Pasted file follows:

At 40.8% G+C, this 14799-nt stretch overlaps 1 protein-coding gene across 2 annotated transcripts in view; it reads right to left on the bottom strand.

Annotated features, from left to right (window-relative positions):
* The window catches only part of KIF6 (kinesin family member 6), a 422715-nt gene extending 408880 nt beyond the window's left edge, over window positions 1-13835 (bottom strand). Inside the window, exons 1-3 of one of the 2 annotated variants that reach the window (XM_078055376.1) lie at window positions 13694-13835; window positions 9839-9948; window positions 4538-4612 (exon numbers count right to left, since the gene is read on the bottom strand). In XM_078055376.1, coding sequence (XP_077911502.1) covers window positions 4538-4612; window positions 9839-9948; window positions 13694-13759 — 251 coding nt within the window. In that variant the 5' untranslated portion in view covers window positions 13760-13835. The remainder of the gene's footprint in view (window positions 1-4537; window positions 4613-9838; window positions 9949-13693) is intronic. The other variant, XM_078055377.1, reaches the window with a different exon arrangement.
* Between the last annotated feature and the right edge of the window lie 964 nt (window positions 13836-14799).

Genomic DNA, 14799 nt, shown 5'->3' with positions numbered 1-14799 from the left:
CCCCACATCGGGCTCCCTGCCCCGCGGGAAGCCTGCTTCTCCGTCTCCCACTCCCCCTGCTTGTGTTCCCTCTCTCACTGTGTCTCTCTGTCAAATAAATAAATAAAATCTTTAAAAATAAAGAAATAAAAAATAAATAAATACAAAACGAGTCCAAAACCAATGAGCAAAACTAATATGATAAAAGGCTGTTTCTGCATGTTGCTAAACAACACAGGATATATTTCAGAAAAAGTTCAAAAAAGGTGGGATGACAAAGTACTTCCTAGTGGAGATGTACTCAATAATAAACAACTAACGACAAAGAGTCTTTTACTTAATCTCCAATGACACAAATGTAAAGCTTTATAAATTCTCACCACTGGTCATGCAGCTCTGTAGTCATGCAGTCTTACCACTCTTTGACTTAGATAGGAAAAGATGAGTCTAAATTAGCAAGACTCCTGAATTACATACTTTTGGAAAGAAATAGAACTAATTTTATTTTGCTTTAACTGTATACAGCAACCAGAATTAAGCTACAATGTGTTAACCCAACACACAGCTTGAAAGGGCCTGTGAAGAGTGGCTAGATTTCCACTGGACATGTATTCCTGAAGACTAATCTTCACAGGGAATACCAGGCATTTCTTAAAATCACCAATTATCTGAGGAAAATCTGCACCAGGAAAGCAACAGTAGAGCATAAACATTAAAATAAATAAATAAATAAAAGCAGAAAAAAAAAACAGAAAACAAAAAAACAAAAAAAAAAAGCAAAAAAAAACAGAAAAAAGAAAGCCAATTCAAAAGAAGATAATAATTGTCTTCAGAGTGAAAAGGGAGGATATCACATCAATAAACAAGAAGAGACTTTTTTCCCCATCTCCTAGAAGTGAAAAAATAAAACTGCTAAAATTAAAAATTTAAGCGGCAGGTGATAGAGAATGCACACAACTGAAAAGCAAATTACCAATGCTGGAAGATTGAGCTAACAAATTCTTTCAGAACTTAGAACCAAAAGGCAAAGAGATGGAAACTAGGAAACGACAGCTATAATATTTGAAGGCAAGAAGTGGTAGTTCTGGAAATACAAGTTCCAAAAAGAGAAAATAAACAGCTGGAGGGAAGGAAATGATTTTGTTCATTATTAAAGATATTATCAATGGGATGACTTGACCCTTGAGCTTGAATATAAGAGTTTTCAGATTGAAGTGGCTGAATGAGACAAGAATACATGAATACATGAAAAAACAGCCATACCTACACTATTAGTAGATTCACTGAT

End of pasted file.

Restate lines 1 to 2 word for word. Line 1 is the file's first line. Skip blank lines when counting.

At 40.8% G+C, this 14799-nt stretch overlaps 1 protein-coding gene across 2 annotated transcripts in view; it reads right to left on the bottom strand.

Annotated features, from left to right (window-relative positions):